The Analyst’s “use” of Theory or Theories: The Play of Theory
Steven H. Cooper, PhD
Two clinical vignettes demonstrate a methodological approach that guides the analyst’s attention to metaphors and surfaces that are the focus of different theories. Clinically, the use of different theories expands the metaphorical language with which the analyst tries to make contact with the patient’s unconscious life. Metaphorical expressions may be said to relate to each other as the syntax of unconscious fantasy (Arlow 1979). The unconscious fantasy itself represents a metaphorical construction of childhood experience that has persisted, dynamically expressive and emergent into adult life. This persistence is evident in how, in some instances, long periods of an analysis focus on translating one or a few metaphors, chiefly because the manifest metaphorical expressions of a central theme regularly lead to better understanding of an unconscious fantasy. At times employing another model or theory assists in a level of self-reflection about clinical understanding and clinical decisions. The analyst’s choice of theory or theories is unique to the analyst and is not prescriptive, except as illustrating a way to think about these issues. The use of multiple models in no way suggests or implies that theories may be integrated.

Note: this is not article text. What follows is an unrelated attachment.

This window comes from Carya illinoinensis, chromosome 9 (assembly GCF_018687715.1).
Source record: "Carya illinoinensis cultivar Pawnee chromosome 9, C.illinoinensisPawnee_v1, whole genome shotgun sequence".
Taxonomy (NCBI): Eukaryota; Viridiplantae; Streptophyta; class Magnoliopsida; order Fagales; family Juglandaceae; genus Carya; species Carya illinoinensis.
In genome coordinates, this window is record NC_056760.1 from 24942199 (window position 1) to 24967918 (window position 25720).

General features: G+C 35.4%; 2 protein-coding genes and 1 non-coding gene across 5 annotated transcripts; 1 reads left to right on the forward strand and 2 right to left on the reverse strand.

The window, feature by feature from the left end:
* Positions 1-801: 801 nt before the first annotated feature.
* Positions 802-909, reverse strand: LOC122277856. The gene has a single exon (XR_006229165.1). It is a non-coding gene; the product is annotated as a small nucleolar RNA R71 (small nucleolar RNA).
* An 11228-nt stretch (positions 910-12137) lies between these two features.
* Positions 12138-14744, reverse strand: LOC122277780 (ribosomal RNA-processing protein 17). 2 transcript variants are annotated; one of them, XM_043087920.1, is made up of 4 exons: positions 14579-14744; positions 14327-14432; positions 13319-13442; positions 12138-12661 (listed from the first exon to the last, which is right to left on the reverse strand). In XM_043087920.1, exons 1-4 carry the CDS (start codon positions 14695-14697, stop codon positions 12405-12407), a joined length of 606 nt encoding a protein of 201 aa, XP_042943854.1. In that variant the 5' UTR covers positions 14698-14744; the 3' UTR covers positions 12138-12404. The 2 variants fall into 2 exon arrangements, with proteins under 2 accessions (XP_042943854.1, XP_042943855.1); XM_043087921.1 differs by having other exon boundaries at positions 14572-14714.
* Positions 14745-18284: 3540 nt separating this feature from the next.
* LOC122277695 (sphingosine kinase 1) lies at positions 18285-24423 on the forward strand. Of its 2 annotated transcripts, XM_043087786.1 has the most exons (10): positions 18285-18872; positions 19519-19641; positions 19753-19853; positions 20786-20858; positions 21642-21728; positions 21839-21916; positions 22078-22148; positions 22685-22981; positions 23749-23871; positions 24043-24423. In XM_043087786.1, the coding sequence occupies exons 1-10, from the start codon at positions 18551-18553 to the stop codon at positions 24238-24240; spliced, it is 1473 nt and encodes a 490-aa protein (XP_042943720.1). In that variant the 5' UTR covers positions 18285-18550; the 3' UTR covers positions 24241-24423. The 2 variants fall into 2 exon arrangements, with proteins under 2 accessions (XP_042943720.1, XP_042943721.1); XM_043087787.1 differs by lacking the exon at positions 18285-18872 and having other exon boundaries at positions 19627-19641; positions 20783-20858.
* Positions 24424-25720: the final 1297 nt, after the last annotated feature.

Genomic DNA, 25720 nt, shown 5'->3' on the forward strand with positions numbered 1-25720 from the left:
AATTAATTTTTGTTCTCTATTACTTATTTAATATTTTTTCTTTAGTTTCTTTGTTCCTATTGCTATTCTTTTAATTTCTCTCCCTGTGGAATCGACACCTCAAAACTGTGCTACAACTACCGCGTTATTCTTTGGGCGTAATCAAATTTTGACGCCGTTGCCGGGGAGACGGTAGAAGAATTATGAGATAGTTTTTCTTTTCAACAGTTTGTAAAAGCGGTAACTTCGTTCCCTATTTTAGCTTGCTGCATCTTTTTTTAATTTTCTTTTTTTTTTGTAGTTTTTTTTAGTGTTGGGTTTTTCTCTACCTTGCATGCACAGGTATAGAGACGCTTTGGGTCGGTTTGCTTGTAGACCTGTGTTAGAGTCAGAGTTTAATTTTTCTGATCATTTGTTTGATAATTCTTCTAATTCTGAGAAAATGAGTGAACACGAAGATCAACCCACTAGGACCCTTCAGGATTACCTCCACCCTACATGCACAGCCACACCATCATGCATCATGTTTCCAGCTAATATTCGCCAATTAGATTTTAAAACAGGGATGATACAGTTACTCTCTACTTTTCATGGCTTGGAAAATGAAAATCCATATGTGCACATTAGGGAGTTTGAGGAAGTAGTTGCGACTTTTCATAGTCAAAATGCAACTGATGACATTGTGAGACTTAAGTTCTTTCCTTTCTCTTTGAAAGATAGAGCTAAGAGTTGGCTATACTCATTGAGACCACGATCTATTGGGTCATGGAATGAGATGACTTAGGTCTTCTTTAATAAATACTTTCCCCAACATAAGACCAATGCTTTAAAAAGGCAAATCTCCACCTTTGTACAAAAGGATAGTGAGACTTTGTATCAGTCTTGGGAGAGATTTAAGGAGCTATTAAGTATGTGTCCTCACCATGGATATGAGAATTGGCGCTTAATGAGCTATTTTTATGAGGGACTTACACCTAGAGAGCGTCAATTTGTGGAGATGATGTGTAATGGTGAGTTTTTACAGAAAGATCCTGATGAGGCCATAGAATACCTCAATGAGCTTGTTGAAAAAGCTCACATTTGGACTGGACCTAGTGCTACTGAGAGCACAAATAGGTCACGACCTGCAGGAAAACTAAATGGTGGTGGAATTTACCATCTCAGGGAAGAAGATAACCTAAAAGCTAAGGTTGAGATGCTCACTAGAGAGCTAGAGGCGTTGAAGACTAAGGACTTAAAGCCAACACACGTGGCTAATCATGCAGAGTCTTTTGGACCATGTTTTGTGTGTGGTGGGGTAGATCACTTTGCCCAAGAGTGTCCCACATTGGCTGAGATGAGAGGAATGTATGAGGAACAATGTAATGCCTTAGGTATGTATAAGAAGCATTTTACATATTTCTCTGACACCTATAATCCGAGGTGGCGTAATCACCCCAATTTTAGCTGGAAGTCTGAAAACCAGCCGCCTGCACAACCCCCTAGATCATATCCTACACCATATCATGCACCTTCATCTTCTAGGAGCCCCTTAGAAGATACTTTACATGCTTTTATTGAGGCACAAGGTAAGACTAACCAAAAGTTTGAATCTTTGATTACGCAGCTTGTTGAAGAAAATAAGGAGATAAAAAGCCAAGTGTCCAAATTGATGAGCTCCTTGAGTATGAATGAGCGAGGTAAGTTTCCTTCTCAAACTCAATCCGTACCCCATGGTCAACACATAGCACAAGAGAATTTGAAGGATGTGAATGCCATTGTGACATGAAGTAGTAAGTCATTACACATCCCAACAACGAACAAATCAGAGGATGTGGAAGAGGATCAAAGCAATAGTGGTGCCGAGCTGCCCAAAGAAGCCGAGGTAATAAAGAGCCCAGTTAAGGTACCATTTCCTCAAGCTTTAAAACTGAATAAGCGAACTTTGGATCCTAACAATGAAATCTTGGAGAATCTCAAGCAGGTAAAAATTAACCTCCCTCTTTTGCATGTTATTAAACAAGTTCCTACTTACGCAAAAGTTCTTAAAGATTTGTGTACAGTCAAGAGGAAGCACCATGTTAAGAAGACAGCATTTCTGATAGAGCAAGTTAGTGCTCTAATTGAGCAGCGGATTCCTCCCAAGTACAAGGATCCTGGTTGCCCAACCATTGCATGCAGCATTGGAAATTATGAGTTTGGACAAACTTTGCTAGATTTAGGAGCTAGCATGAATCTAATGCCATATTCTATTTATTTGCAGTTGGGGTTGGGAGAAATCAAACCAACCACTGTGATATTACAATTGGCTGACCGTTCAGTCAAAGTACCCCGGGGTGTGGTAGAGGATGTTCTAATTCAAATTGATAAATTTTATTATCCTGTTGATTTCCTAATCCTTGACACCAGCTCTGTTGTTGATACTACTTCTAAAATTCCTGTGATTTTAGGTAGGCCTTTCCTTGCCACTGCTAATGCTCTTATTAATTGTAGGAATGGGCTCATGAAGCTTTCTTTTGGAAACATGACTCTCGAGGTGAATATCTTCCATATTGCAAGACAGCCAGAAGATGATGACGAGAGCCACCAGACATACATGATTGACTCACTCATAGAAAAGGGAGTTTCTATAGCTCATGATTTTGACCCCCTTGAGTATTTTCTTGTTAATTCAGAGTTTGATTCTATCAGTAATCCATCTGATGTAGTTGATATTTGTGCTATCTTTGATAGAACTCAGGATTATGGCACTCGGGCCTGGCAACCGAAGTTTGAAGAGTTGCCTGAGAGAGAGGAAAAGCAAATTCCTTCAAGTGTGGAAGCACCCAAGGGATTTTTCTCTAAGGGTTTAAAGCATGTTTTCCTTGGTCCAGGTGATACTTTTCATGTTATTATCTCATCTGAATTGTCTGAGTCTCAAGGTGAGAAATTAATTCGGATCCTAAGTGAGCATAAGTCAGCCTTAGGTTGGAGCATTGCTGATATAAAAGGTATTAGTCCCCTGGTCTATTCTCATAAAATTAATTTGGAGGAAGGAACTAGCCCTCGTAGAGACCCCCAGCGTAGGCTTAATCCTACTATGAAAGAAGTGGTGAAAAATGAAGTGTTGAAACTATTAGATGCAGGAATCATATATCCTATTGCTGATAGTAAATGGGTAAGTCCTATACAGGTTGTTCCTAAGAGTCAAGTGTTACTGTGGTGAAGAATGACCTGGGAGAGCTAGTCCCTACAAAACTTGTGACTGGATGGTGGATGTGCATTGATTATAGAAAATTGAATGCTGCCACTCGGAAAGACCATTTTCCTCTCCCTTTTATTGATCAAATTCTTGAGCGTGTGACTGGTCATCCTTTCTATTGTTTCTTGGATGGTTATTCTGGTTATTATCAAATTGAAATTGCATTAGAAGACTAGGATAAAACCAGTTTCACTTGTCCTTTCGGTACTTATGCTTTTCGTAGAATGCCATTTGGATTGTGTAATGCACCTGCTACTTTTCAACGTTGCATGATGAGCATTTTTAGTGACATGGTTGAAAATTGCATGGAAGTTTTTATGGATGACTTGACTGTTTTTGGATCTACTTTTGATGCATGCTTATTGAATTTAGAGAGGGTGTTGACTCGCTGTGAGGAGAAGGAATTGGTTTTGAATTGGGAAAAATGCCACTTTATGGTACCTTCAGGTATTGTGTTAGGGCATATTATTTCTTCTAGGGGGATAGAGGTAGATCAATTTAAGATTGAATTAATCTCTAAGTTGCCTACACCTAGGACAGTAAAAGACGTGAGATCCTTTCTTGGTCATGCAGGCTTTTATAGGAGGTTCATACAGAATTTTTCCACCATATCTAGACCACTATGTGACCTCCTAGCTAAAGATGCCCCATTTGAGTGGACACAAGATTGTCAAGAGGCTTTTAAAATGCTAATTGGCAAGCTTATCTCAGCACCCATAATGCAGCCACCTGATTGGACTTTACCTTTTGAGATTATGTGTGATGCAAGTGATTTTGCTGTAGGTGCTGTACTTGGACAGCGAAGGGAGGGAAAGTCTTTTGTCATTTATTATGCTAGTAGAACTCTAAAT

Journal of the American Psychoanalytic Association, 65/5: 859-882, October 2017.
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